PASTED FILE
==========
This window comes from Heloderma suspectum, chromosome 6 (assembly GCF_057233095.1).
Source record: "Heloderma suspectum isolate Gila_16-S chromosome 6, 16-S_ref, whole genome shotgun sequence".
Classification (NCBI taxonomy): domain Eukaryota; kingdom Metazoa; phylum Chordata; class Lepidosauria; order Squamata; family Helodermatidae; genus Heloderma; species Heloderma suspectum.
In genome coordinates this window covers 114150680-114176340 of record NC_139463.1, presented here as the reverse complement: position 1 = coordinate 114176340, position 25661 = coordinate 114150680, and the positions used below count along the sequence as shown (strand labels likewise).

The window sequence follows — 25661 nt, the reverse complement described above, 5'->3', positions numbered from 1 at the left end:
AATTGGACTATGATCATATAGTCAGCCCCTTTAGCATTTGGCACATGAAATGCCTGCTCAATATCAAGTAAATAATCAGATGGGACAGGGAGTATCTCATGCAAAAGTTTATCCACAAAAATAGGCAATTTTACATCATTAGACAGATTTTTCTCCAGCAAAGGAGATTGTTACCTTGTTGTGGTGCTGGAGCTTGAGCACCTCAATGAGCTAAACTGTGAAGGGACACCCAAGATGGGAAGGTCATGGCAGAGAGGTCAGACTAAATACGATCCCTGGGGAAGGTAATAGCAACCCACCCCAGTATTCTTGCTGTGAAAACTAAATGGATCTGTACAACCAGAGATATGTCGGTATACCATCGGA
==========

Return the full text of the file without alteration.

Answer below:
This window comes from Heloderma suspectum, chromosome 6 (assembly GCF_057233095.1).
Source record: "Heloderma suspectum isolate Gila_16-S chromosome 6, 16-S_ref, whole genome shotgun sequence".
Classification (NCBI taxonomy): domain Eukaryota; kingdom Metazoa; phylum Chordata; class Lepidosauria; order Squamata; family Helodermatidae; genus Heloderma; species Heloderma suspectum.
In genome coordinates this window covers 114150680-114176340 of record NC_139463.1, presented here as the reverse complement: position 1 = coordinate 114176340, position 25661 = coordinate 114150680, and the positions used below count along the sequence as shown (strand labels likewise).

The window sequence follows — 25661 nt, the reverse complement described above, 5'->3', positions numbered from 1 at the left end:
AATTGGACTATGATCATATAGTCAGCCCCTTTAGCATTTGGCACATGAAATGCCTGCTCAATATCAAGTAAATAATCAGATGGGACAGGGAGTATCTCATGCAAAAGTTTATCCACAAAAATAGGCAATTTTACATCATTAGACAGATTTTTCTCCAGCAAAGGAGATTGTTACCTTGTTGTGGTGCTGGAGCTTGAGCACCTCAATGAGCTAAACTGTGAAGGGACACCCAAGATGGGAAGGTCATGGCAGAGAGGTCAGACTAAATACGATCCCTGGGGAAGGTAATAGCAACCCACCCCAGTATTCTTGCTGTGAAAACTAAATGGATCTGTACAACCAGAGATATGTCGGTATACCATCGGA